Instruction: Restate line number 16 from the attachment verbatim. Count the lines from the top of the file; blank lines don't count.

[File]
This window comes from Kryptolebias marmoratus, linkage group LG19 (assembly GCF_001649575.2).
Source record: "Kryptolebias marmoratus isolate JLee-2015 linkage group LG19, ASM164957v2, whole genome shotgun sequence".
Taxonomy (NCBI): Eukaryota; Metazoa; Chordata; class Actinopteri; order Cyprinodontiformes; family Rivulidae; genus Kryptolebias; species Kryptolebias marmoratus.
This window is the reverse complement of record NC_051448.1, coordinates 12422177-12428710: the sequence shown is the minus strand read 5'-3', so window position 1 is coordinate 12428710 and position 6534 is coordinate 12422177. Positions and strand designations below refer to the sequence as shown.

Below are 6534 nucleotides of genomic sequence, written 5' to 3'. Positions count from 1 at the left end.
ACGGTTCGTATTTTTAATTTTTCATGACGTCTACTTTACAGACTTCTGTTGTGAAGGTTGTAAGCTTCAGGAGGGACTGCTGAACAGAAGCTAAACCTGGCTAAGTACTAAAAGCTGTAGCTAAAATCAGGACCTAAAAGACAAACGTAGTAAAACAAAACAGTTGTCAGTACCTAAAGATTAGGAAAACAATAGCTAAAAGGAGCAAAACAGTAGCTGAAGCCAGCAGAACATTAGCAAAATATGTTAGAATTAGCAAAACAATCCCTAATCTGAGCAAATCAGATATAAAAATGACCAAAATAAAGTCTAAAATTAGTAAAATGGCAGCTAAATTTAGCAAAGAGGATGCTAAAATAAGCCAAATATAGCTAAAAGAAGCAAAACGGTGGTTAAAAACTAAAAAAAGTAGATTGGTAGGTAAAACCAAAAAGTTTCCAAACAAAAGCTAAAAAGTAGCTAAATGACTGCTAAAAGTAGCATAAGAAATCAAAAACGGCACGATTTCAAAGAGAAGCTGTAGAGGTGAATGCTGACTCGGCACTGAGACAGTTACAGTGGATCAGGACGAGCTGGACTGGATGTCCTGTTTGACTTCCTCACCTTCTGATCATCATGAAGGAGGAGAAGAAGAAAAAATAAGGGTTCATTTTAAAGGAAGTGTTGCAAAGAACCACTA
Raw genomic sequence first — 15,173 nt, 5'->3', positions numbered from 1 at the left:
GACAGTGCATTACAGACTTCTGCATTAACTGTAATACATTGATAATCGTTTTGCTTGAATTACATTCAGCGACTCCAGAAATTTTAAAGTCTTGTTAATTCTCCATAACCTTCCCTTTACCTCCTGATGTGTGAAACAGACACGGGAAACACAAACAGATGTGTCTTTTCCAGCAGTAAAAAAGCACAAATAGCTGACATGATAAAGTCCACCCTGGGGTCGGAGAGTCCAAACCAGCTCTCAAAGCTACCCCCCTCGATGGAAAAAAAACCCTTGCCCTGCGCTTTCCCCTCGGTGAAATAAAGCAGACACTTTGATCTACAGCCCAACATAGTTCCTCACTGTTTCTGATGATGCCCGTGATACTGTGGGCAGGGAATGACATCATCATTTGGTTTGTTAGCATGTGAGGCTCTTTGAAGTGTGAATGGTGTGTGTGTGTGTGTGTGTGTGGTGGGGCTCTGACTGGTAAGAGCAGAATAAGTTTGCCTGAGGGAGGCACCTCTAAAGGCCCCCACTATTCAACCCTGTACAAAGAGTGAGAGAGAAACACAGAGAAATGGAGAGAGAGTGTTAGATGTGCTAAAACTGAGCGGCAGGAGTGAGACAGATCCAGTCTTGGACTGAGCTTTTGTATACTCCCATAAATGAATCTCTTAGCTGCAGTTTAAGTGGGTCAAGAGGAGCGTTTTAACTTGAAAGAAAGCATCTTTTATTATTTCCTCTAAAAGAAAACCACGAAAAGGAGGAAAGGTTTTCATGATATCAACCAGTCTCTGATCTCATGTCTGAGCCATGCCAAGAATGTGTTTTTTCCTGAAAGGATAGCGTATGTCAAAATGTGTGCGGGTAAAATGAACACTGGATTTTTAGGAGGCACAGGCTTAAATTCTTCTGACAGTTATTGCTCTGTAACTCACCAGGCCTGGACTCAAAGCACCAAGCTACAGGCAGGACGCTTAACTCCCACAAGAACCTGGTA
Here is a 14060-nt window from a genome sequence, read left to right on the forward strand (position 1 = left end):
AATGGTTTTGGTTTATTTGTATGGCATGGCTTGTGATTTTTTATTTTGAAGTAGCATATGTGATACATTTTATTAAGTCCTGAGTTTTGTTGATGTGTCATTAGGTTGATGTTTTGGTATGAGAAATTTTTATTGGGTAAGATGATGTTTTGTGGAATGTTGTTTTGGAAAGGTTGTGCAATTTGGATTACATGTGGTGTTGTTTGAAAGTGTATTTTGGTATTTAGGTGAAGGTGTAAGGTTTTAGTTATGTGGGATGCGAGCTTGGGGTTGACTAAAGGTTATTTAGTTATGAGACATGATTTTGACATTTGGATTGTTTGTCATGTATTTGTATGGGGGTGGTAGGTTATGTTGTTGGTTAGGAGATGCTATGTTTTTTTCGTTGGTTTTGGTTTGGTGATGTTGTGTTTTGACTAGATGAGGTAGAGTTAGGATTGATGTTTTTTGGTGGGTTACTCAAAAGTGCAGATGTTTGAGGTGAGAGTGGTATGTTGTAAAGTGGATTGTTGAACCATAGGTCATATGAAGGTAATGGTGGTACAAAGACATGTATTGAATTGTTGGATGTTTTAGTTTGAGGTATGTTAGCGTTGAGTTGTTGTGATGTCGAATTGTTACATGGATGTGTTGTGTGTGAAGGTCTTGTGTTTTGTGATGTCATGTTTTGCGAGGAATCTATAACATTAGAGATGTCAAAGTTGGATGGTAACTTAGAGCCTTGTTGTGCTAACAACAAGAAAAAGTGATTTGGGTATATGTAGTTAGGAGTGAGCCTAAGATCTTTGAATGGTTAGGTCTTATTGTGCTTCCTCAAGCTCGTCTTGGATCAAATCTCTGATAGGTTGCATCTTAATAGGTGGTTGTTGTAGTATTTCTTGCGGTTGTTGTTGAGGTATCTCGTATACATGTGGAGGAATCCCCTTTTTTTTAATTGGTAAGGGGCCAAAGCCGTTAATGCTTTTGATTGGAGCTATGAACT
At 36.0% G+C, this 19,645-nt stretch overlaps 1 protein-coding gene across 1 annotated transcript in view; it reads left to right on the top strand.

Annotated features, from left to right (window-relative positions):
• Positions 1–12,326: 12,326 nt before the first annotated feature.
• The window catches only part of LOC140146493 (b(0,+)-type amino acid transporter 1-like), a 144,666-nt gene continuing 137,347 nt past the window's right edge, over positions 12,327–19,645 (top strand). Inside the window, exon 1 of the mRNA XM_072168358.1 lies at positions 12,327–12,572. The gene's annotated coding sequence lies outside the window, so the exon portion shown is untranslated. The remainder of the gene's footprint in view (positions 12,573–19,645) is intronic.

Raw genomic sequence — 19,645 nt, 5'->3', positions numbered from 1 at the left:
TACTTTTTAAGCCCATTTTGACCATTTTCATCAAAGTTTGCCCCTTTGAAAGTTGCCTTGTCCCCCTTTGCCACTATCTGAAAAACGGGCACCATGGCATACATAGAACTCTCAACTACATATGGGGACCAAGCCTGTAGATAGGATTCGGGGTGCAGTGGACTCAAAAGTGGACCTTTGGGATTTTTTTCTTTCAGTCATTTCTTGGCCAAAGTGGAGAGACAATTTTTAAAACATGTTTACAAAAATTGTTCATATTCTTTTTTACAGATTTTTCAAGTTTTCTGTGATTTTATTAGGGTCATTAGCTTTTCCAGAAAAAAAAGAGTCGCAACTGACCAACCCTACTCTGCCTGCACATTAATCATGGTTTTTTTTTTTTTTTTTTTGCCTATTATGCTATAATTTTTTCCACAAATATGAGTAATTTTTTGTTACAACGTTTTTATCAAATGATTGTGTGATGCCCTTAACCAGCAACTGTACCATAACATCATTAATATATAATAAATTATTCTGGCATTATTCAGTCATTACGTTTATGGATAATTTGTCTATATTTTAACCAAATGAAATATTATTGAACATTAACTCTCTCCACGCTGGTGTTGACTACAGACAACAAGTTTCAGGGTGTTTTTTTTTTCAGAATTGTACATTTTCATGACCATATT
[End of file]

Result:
TACTTTTTAAGCCCATTTTGACCATTTTCATCAAAGTTTGCCCCTTTGAAAGTTGCCTTGTCCCCCTTTGCCACTATCTGAAAAACGGGCACCATGGCATACATAGAACTCTCAACTACATATGGGGACCAAGCCTGTAGATAGGATTCGGGGTGCAGTGGACTCAAAAGTGGACCTTTGGGATTTTTTTCTTTCAGTCATTTCTTGGCCAAAGTGGAGAGACAATTTTTAAAACATGTTTACAAAAATTGTTCATATTCTTTTTTACAGATTTTTCAAGTTTTCTGTGATTTTATTAGGGTCATTAGCTTTTCCAGAAAAAAAAGAGTCGCAACTGACCAACCCTACTCTGCCTGCACATTAATCATGGTTTTTTTTTTTTTTTTTTTGCCTATTATGCTATAATTTTTTCCACAAATATGAGTAATTTTTTGTTACAACGTTTTTATCAAATGATTGTGTGATGCCCTTAACCAGCAACTGTACCATAACATCATTAATATATAATAAATTATTCTGGCATTATTCAGTCATTACGTTTATGGATAATTTGTCTATATTTTAACCAAATGAAATATTATTGAACATTAACTCTCTCCACGCTGGTGTTGACTACAGACAACAAGTTTCAGGGTGTTTTTTTTTTCAGAATTGTACATTTTCATGACCATATT